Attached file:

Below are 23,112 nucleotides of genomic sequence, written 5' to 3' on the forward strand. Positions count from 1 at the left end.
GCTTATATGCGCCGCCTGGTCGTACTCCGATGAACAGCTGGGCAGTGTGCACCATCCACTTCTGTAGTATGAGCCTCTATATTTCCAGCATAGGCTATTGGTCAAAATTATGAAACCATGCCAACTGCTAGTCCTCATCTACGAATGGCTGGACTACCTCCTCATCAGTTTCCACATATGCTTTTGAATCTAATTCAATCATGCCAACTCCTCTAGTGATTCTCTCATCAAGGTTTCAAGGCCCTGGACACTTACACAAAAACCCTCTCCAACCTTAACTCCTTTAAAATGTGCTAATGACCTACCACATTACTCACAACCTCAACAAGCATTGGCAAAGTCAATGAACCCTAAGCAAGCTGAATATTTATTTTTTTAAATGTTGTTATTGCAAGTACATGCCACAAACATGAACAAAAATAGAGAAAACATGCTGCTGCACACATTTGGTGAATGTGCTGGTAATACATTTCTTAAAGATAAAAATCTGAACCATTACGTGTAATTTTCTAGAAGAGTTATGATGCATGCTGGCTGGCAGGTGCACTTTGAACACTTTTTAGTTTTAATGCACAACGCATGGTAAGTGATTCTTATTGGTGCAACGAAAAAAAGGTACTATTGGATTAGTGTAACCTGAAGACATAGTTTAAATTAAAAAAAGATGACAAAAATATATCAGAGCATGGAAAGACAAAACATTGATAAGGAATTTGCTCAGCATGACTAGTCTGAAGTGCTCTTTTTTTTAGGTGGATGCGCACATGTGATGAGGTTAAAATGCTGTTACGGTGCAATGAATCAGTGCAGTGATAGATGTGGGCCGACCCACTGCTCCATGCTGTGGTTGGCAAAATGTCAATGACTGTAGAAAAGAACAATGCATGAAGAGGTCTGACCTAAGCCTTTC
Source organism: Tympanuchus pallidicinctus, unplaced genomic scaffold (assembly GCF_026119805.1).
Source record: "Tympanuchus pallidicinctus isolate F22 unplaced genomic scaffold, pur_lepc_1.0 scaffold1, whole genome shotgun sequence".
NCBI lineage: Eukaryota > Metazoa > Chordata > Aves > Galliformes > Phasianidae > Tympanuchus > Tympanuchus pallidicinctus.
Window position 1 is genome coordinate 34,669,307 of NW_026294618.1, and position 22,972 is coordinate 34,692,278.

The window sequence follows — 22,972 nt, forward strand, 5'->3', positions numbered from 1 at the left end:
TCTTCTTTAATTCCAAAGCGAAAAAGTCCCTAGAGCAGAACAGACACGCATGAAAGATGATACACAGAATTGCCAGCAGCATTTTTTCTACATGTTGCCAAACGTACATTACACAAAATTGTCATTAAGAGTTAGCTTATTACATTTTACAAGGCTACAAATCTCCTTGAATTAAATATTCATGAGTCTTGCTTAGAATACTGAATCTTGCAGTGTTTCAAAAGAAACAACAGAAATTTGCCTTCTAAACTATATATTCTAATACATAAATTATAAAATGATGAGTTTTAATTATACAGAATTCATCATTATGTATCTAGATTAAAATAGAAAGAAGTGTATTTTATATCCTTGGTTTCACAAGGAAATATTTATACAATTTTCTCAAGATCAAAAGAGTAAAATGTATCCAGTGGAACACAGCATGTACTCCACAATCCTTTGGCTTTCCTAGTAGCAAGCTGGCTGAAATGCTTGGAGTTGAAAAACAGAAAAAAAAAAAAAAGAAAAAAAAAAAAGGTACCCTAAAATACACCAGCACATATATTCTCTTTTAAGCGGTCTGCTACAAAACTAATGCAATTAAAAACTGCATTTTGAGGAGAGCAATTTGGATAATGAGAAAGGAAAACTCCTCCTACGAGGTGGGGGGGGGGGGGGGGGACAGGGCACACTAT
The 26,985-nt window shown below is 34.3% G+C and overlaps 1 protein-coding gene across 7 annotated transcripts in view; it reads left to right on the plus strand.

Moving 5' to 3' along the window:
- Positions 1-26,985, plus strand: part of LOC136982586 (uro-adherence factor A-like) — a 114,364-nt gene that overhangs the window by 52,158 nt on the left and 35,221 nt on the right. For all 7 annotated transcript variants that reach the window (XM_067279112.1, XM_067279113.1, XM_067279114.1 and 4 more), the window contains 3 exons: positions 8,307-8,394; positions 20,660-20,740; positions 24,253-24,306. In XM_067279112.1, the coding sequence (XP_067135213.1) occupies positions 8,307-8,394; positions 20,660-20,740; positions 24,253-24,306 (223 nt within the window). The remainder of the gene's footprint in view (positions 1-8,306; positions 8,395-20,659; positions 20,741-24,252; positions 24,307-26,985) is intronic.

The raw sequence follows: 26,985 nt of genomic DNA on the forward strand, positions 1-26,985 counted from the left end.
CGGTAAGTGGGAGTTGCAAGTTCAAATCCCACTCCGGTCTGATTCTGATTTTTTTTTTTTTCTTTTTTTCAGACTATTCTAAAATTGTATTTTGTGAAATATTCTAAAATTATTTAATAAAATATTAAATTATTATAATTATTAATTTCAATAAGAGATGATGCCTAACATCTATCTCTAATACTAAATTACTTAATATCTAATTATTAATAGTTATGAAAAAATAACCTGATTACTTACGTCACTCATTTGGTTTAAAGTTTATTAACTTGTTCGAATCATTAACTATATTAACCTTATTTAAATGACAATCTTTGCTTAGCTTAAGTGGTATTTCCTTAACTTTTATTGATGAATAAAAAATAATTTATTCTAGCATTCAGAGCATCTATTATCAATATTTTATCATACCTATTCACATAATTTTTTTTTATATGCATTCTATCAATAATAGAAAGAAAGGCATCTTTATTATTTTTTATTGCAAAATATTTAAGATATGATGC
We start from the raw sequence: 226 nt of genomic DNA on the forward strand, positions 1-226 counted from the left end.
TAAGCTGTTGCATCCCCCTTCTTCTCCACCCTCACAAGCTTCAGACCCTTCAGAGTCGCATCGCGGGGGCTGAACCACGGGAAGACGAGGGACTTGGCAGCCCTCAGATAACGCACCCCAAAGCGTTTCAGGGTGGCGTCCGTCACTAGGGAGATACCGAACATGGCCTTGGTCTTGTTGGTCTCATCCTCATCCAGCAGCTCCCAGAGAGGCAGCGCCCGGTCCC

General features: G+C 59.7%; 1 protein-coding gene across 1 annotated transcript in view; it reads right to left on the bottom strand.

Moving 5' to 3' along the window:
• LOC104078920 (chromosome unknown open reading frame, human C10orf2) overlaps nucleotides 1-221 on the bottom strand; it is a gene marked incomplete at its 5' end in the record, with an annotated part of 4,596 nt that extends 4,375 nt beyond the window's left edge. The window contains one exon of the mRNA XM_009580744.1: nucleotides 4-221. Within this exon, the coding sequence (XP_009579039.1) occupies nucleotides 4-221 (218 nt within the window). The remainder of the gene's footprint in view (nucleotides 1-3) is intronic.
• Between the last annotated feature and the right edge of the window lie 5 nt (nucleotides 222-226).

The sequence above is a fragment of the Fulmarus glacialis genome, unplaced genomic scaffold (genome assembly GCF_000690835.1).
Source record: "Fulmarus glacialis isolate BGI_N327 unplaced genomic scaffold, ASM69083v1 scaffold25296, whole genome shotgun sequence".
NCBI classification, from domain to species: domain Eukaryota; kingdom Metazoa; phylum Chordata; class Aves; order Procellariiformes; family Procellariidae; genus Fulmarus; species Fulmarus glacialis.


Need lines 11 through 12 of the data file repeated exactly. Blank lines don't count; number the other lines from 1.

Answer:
- Positions 1-26,985, plus strand: part of LOC136982586 (uro-adherence factor A-like) — a 114,364-nt gene that overhangs the window by 52,158 nt on the left and 35,221 nt on the right. For all 7 annotated transcript variants that reach the window (XM_067279112.1, XM_067279113.1, XM_067279114.1 and 4 more), the window contains 3 exons: positions 8,307-8,394; positions 20,660-20,740; positions 24,253-24,306. In XM_067279112.1, the coding sequence (XP_067135213.1) occupies positions 8,307-8,394; positions 20,660-20,740; positions 24,253-24,306 (223 nt within the window). The remainder of the gene's footprint in view (positions 1-8,306; positions 8,395-20,659; positions 20,741-24,252; positions 24,307-26,985) is intronic.

The raw sequence follows: 26,985 nt of genomic DNA on the forward strand, positions 1-26,985 counted from the left end.